Making Change Happen

I generally refrain from pontificating. Unless the day ends in ‘-y’.  Today happens to fall into that category.  Being young and naive of failure brings its own special quirks into my daily routine; mostly having to do with fixing things. Things that make us go. This invariably involves changing the status quo; but unless you’re running on a campaign promise of change, people hate changing the status quo.

I can only assume speechwriters help.  On a more constrained budget, we are left with proving that our change is necessary, proper, and that the i‘s are dotted just so.

Dealing with the devil is also an option.

If you’ve got a change you need to make happen (e.g., automating a manual process like deployment), there’s going to be, let us say, internal inertia against it. .


1. Do nothing. 

2. Adapt, improvise, overcome. : If you can’t make change happen, you can at least try to modify your processes so that they aren’t affected by the roadblock. This requires that you aren’t ‘set in your ways’. I can hear the religious weep.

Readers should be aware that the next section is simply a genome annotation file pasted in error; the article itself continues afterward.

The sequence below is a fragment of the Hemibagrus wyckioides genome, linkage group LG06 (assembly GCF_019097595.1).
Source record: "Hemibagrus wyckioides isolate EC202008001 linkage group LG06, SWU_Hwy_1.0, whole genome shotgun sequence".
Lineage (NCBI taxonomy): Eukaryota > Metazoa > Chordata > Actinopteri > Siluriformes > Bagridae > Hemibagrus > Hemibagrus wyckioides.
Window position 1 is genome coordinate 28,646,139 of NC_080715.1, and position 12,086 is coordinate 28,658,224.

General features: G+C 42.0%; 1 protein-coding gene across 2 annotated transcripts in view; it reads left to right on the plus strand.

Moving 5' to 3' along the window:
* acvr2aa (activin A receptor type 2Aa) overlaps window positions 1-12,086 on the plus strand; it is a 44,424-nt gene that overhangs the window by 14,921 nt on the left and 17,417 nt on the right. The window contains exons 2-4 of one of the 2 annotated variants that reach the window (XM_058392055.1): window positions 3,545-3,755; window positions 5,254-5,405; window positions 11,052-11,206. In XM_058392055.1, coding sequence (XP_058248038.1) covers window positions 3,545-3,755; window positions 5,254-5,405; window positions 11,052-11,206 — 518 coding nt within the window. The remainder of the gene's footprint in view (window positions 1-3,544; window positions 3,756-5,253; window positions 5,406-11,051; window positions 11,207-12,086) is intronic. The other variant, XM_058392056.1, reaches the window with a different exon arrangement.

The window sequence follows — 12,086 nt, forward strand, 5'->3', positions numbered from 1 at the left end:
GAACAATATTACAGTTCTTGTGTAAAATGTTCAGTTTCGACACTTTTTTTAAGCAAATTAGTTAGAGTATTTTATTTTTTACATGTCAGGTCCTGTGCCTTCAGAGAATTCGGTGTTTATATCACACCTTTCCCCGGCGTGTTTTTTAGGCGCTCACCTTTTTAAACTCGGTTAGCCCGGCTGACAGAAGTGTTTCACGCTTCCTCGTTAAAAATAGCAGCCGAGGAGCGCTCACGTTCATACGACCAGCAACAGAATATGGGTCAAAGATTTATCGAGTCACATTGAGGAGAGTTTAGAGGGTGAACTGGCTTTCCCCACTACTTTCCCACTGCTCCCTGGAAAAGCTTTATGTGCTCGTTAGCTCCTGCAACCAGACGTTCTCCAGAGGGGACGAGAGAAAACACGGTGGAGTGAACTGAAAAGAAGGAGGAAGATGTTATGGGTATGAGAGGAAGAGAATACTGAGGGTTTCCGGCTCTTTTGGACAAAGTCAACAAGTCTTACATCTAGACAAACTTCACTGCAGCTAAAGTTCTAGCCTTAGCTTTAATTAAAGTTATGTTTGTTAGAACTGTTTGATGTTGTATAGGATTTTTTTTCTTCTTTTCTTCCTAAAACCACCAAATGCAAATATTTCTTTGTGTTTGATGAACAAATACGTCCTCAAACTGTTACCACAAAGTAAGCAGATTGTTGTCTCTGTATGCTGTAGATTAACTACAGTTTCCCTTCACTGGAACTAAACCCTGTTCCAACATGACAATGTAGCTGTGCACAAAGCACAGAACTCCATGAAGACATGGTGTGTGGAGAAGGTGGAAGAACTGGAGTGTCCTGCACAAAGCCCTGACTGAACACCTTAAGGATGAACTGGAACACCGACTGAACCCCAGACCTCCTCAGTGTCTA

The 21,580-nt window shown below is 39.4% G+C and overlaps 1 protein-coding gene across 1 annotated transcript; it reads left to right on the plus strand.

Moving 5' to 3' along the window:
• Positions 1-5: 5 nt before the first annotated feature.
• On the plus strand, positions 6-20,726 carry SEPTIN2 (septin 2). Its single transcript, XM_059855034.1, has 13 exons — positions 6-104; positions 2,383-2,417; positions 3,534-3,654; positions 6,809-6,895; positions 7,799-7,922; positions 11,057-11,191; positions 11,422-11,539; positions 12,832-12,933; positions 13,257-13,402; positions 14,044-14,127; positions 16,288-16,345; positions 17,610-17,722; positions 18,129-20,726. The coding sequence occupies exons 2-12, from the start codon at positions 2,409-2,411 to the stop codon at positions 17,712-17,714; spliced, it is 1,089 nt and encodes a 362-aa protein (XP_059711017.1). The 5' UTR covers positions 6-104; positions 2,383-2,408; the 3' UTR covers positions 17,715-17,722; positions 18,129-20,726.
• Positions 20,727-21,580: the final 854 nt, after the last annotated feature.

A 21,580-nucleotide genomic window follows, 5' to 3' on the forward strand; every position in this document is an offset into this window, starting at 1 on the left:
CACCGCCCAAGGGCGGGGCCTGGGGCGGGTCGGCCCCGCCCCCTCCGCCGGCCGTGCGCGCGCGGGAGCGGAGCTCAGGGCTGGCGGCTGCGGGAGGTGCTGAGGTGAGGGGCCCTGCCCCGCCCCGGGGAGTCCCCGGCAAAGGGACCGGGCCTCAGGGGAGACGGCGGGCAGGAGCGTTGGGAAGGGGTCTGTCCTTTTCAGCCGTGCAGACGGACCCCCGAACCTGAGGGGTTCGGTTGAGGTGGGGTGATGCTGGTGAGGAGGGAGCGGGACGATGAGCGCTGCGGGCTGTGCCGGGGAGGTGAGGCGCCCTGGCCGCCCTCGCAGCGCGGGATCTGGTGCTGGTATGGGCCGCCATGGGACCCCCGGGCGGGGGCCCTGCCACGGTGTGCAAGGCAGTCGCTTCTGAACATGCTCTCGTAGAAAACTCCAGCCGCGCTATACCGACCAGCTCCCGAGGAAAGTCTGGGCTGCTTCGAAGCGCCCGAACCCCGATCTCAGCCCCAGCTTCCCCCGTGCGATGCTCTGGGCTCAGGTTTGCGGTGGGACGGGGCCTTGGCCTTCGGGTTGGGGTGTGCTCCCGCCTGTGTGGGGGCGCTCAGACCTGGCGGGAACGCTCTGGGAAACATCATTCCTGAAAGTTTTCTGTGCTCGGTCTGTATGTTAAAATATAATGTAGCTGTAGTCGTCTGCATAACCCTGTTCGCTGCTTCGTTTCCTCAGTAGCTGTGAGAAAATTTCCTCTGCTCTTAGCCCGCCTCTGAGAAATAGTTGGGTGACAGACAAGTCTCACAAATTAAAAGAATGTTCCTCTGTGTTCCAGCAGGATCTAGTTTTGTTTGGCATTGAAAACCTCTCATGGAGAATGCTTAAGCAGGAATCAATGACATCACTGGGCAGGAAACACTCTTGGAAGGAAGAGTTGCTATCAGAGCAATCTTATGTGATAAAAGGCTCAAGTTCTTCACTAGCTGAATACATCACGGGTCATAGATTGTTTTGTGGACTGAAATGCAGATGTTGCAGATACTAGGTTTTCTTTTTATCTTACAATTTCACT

3. Make change happen. : Don’t wait for it to happen. Don’t wait for someone else to make it happen. Take it upon yourself to make it happen. How?

In a business, it call comes down to two things: 1) Costs. 2) Revenue. Lower the first, improve the second. Any change you make better do one of the two, preferably both.  Need automated deployments and builds? That lowers cost (Developer time = money). Need Unit Tests? That also lowers costs and can potentially increase revenue. 

So long as you think about your change in terms of Costs and Revenue, there’s no reason why you can’t get them enacted.

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